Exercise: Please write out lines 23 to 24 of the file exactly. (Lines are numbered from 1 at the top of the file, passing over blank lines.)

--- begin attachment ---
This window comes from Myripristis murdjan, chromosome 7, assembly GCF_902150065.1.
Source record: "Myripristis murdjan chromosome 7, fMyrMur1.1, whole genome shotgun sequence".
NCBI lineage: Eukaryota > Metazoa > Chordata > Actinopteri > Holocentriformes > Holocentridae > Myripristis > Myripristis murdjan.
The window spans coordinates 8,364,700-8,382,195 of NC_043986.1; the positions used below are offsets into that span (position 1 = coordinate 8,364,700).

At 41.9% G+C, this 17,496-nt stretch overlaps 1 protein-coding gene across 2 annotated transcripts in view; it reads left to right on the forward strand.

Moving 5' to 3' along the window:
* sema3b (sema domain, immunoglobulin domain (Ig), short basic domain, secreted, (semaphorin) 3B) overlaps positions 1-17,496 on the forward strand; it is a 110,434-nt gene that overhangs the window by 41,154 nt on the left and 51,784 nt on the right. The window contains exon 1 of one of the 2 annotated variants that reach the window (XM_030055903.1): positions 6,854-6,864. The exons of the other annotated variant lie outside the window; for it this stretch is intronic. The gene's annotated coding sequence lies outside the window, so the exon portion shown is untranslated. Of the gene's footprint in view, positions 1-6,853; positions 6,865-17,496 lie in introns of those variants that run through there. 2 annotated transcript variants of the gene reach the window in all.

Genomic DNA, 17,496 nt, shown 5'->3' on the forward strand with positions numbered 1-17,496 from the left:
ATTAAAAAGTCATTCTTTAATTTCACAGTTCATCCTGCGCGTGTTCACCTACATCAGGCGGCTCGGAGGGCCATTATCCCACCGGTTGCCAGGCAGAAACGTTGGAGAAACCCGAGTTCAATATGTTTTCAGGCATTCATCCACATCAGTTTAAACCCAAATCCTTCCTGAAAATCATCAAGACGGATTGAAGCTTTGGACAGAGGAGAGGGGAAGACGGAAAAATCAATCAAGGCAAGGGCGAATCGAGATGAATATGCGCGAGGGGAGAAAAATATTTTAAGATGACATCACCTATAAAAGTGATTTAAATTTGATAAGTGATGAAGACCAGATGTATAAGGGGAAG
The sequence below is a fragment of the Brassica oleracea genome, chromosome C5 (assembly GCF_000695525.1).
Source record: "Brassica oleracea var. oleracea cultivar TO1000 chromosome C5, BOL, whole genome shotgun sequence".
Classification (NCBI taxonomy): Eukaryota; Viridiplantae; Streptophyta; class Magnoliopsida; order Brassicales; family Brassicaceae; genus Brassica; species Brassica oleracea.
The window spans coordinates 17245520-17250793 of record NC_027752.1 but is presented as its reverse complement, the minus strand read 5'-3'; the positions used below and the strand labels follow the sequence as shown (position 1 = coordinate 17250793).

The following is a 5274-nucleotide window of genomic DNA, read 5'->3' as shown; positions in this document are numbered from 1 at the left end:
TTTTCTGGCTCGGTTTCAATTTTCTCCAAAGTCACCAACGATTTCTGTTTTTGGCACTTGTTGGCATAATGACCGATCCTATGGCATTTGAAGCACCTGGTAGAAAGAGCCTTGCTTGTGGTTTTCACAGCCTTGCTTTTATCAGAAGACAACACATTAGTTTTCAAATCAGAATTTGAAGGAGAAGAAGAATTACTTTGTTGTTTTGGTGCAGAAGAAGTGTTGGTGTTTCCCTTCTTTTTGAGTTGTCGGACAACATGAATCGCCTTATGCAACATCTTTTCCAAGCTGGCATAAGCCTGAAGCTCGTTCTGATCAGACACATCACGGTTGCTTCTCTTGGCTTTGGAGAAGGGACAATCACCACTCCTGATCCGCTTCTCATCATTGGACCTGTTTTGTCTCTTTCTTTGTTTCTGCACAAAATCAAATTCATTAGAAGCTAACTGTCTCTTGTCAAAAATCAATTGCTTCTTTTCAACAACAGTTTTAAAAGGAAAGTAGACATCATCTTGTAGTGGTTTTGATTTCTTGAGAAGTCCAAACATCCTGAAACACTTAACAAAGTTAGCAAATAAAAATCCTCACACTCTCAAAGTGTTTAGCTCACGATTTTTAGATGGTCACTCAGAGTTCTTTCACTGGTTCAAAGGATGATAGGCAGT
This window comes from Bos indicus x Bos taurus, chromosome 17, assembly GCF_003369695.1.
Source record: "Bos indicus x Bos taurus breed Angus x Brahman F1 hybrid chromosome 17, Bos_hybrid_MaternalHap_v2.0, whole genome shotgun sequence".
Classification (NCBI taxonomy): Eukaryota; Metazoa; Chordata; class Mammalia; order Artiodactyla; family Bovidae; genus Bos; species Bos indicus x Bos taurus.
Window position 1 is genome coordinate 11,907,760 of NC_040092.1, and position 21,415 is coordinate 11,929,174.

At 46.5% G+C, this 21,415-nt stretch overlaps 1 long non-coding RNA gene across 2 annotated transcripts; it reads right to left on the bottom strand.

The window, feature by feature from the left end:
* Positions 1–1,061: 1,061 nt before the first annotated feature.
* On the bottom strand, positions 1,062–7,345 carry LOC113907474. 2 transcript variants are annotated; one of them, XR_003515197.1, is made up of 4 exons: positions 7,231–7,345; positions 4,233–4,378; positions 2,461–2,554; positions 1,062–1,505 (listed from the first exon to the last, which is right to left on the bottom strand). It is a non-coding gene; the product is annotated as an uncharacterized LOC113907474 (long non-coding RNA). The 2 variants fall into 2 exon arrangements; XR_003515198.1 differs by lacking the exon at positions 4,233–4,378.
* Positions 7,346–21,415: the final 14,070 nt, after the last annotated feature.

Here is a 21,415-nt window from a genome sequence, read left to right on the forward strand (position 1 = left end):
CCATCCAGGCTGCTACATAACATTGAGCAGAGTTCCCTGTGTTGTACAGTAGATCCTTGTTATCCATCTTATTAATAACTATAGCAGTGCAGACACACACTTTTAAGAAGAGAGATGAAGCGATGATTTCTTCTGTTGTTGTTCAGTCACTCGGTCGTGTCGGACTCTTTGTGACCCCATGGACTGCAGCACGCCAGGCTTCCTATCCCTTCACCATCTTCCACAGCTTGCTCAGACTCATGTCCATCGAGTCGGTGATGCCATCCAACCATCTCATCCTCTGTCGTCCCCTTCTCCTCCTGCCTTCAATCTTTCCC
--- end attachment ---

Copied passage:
* On the bottom strand, positions 1,062–7,345 carry LOC113907474. 2 transcript variants are annotated; one of them, XR_003515197.1, is made up of 4 exons: positions 7,231–7,345; positions 4,233–4,378; positions 2,461–2,554; positions 1,062–1,505 (listed from the first exon to the last, which is right to left on the bottom strand). It is a non-coding gene; the product is annotated as an uncharacterized LOC113907474 (long non-coding RNA). The 2 variants fall into 2 exon arrangements; XR_003515198.1 differs by lacking the exon at positions 4,233–4,378.
* Positions 7,346–21,415: the final 14,070 nt, after the last annotated feature.